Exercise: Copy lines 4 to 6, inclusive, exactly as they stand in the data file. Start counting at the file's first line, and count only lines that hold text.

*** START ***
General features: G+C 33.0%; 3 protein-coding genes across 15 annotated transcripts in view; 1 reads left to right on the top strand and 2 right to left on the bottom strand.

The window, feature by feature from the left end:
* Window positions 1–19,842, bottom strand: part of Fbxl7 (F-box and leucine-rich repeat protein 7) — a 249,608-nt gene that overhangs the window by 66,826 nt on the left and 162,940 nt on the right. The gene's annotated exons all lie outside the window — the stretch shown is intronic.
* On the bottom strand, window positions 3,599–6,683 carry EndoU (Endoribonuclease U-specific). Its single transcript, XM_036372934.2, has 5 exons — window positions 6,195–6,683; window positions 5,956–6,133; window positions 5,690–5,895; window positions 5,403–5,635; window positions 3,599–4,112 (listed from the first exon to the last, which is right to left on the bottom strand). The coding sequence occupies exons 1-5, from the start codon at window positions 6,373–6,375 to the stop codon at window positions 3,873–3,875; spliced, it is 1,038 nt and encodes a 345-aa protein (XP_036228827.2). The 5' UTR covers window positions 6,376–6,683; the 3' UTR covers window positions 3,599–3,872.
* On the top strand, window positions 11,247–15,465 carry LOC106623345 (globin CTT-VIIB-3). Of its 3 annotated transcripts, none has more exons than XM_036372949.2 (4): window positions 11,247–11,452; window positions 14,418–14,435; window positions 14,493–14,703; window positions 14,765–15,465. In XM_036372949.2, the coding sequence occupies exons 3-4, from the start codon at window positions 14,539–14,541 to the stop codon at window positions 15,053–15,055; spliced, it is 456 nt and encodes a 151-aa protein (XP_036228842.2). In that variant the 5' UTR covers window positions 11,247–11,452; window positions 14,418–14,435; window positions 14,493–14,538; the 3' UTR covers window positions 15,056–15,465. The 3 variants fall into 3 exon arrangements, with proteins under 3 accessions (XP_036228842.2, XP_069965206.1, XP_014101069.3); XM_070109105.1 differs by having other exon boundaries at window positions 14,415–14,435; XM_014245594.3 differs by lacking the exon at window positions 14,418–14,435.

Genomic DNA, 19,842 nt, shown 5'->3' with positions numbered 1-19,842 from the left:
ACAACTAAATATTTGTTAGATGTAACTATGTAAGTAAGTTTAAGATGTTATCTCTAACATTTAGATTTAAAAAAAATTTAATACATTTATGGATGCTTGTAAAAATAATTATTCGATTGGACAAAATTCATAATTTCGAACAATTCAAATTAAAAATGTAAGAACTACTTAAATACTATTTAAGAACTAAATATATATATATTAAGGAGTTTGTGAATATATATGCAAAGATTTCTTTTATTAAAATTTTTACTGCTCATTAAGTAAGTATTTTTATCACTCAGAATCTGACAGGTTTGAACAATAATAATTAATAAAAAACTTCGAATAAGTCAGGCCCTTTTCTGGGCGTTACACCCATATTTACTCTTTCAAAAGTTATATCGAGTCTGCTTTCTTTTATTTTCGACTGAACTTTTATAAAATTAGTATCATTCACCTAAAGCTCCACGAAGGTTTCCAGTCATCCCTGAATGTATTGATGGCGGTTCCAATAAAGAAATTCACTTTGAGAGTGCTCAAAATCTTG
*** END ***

* On the bottom strand, window positions 3,599–6,683 carry EndoU (Endoribonuclease U-specific). Its single transcript, XM_036372934.2, has 5 exons — window positions 6,195–6,683; window positions 5,956–6,133; window positions 5,690–5,895; window positions 5,403–5,635; window positions 3,599–4,112 (listed from the first exon to the last, which is right to left on the bottom strand). The coding sequence occupies exons 1-5, from the start codon at window positions 6,373–6,375 to the stop codon at window positions 3,873–3,875; spliced, it is 1,038 nt and encodes a 345-aa protein (XP_036228827.2). The 5' UTR covers window positions 6,376–6,683; the 3' UTR covers window positions 3,599–3,872.
* On the top strand, window positions 11,247–15,465 carry LOC106623345 (globin CTT-VIIB-3). Of its 3 annotated transcripts, none has more exons than XM_036372949.2 (4): window positions 11,247–11,452; window positions 14,418–14,435; window positions 14,493–14,703; window positions 14,765–15,465. In XM_036372949.2, the coding sequence occupies exons 3-4, from the start codon at window positions 14,539–14,541 to the stop codon at window positions 15,053–15,055; spliced, it is 456 nt and encodes a 151-aa protein (XP_036228842.2). In that variant the 5' UTR covers window positions 11,247–11,452; window positions 14,418–14,435; window positions 14,493–14,538; the 3' UTR covers window positions 15,056–15,465. The 3 variants fall into 3 exon arrangements, with proteins under 3 accessions (XP_036228842.2, XP_069965206.1, XP_014101069.3); XM_070109105.1 differs by having other exon boundaries at window positions 14,415–14,435; XM_014245594.3 differs by lacking the exon at window positions 14,418–14,435.

Genomic DNA, 19,842 nt, shown 5'->3' with positions numbered 1-19,842 from the left: